What happened next has one judge comparing the actions officers took in serving the search warrant with force the military might use in Iraq.
Approaching from the front and back of the home, officers busted down O’Bryan’s rear door and threw in a flash-bang grenade to disorient anyone inside.
Nelson Circuit Court Judge Charles Simms recently called the tactics “excessive” and pointed out that police had no evidence to believe O’Bryan was a threat of any kind.
“Flash grenades might be appropriate to enter a residence containing a murderer, a rapist, or terrorist, but it is over the top in this marijuana investigation,” Simms wrote in an order on Sept. 28. “Law enforcement must remember that this search was conducted in New Hope, Kentucky, and not Falluja, Iraq.”
Simms noted that while marijuana is illegal, “it is apparent from previous jury trials that many of the Nelson County jurors are of the opinion that marijuana should be legalized.”
In addition, Simms noted that he was “most concerned” with testimony from Bardstown Police Det. McKenzie Mattingly, who said flash grenades are “usually” used when serving warrants, except in cases involving children and the elderly.
The use of flash-bang grenades -- which release a disorienting burst of light and noise -- has been debated for years in the courts as some argue the use of the devices violates their constitutional rights. Some law enforcement agencies across the country have said the grenades are used only in high-risk situations.
Simms eventually overruled a motion by O’Bryan’s attorney to suppress the evidence -- which included marijuana and guns -- saying it wasn’t the proper remedy under the law; but he pointed out that O’Bryan could file a lawsuit if he wanted.
Simms also expressed concern for both the safety of law enforcement and homeowners in the use of flash-bang grenades.
“Law enforcement should be cognizant that this type of entry may provoke violence by a surprised homeowner who may think he or she is rightfully acting in self-defense,” Simms said in his ruling.
The ruling has been seen as an unusual critique by a sitting judge of the tactics of police, especially in a small town. Mattingly initially lashed out at the judge in a social media posting, writing that several police have recently been murdered, but no judges, according to the local newspaper, The Kentucky Standard.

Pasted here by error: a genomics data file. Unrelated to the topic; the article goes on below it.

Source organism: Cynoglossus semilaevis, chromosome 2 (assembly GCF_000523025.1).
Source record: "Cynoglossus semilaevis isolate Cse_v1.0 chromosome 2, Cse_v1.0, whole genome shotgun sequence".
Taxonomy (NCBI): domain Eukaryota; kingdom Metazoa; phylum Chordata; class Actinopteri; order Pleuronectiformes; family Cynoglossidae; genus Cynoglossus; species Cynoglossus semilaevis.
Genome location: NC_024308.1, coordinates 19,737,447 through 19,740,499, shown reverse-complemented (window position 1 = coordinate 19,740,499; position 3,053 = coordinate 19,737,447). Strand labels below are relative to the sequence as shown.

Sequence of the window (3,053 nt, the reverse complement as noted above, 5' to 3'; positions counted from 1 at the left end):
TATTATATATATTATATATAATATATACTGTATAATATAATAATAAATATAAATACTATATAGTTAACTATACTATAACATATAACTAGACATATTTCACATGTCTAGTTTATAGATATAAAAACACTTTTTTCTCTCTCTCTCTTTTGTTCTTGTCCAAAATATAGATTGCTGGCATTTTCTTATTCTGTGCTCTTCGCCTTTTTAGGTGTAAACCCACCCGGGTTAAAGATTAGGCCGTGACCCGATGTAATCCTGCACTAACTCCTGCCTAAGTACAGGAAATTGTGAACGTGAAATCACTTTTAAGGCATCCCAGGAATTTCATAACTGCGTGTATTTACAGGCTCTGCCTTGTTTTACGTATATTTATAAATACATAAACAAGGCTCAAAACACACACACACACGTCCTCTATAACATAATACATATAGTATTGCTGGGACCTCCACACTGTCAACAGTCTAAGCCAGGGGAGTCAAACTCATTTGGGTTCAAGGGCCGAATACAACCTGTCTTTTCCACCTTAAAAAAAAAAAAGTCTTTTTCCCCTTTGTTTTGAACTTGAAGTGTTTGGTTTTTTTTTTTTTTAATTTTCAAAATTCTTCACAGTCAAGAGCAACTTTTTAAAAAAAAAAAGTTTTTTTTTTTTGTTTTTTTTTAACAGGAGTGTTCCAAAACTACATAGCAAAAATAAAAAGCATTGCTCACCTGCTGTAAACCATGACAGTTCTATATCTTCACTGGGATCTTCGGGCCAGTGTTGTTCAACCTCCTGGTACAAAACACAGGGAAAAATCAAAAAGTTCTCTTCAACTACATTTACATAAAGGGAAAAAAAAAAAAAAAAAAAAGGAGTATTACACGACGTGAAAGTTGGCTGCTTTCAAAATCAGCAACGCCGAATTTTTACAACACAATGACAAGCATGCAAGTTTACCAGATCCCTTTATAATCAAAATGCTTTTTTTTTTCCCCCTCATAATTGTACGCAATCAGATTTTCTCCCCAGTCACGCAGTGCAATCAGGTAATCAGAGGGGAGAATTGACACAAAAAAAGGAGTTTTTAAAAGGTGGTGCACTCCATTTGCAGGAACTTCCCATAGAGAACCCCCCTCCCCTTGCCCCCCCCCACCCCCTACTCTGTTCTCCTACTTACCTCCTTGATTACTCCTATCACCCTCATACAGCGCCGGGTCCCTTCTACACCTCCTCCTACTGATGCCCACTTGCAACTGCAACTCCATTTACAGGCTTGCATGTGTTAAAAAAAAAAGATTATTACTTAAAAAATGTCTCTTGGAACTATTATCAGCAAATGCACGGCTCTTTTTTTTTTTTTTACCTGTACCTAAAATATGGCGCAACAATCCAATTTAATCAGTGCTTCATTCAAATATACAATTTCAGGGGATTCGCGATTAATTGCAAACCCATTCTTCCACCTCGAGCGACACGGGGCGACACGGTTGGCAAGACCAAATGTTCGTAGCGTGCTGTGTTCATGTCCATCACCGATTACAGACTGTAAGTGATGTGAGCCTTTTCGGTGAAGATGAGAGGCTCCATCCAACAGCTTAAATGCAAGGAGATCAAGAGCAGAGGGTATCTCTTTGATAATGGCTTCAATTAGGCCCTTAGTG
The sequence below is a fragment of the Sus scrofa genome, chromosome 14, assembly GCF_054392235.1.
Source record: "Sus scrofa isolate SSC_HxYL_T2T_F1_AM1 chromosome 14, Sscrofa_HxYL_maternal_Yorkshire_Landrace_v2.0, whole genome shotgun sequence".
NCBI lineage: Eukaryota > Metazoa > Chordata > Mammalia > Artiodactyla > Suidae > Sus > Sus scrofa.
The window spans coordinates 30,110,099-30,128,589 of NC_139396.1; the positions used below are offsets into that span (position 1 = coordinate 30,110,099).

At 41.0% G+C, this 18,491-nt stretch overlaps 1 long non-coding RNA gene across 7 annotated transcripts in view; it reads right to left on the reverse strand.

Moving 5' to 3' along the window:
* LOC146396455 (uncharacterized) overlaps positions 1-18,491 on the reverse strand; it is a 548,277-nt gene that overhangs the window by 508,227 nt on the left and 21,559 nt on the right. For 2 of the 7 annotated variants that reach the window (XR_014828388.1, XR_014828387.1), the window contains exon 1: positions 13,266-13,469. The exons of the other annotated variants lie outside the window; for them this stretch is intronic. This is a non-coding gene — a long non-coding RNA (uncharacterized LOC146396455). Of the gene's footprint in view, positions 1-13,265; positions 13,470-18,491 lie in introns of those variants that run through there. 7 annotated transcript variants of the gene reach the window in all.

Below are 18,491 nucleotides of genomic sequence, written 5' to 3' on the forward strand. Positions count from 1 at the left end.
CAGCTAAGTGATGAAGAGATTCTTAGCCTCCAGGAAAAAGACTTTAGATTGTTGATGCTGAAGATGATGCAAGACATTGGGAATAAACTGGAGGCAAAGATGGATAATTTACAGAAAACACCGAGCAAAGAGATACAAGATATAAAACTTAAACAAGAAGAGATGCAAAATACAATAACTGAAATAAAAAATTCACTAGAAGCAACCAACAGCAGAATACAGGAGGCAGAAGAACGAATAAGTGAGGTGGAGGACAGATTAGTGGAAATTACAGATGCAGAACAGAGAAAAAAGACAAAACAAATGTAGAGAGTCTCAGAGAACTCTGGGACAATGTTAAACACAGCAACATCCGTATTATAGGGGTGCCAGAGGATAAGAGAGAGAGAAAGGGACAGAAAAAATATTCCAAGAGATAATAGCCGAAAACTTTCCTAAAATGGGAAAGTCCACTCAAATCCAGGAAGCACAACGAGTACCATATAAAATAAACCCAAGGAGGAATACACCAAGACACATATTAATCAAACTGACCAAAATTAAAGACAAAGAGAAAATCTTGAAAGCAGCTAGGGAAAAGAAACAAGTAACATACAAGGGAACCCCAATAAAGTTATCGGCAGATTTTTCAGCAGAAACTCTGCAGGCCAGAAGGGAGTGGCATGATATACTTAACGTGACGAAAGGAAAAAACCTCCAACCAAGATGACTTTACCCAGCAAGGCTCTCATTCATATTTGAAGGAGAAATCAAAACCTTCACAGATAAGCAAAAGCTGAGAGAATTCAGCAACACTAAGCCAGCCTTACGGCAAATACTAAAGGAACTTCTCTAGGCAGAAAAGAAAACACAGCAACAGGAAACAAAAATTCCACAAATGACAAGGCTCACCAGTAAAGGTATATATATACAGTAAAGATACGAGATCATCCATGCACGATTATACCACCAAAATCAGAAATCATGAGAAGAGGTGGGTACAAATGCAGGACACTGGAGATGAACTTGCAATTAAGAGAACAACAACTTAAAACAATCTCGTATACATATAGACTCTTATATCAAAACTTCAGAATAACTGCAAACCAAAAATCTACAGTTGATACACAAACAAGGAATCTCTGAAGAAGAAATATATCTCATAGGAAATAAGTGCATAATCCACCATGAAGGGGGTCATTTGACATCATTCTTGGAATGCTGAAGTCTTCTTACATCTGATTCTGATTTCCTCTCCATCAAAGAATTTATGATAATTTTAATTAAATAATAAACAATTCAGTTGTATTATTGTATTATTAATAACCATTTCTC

The post has since been removed.
Hardin County Narcotics Task Force Director Ron Eckhart was out of town Wednesday and could not be reached for comment.
The Kentucky Standard reported it was the Bardstown police Flex Team working under the auspices of the Greater Hardin County Narcotics Taskforce that day.
Bardstown Police Chief Rich McCubbins said in a statement to WDRB that he respects the judge's input but wouldn't second guess a commander of his flex team who felt a flash-bang was necessary.
"I'm not going to gamble with officer safety," he wrote. "I understand if members not in law enforcement might question whether a FLEX team tactics are excessive, but that is a matter of perspective. Just because it looks ugly does not mean that it is wrong."
McCubbins didn't have time for an interview with WDRB on Wednesday and his statement did not reflect how often the flex team uses flash-bang grenades.
But asked in court by O’Bryan’s attorney if the plan all along was to use a flash-bang grenade, Mattingly said it was.
“Generally we issue flash-bangs and will plan on deploying one unless something dictates that we don’t, if we have intelligence that elderly people live at home or evidence of kids,” Mattingly testified. “Outside of those factors, we generally plan for the deployment of a flash bang.”
It is unclear if Mattingly was talking about the Bardstown flex unit or the Hardin County drug task force. He is a member of both.
The judge wrote that Mattingly was talking about the "flex unit."
The incident began after investigators received calls from O’Bryan’s son about his dad having poached a deer and growing marijuana in his home.
The task force -- made up of police from across Hardin and Nelson Counties -- prepared a search warrant and showed up at O’Bryan’s home on Nov. 16.
While Mattingly and his crew went to the back, O’Bryan was answering the knocks of officers at the front door. Judge Simms said in his order that Mattingly and his team knew O’Bryan had already gone out the front door but used the flash-bang grenade anyway.
Mattingly, the team leader, said they knocked and announced the search warrant and then busted down the door and used the flash-bang, in part, because it was unknown if others were in the home. And investigators knew O'Bryan had at least one weapon, because he had killed a deer.
As a Louisville Metro Police Officer, Mattingly was charged with murder but later acquitted by a jury in the January 2004 fatal shooting of 19-year-old Michael Newby. He has been with the task force for four years.
Attorney Keith Sparks, who represents O’Bryan, told Judge Simms during a Sept. 22, hearing that the methods used by Mattingly and other detectives were “totally over the top.”
“We believe this is a very egregious violation,” Sparks said.
O’Bryan is facing charges of trafficking in marijuana and possession of a firearm while committing drug related offenses.
The case is pending.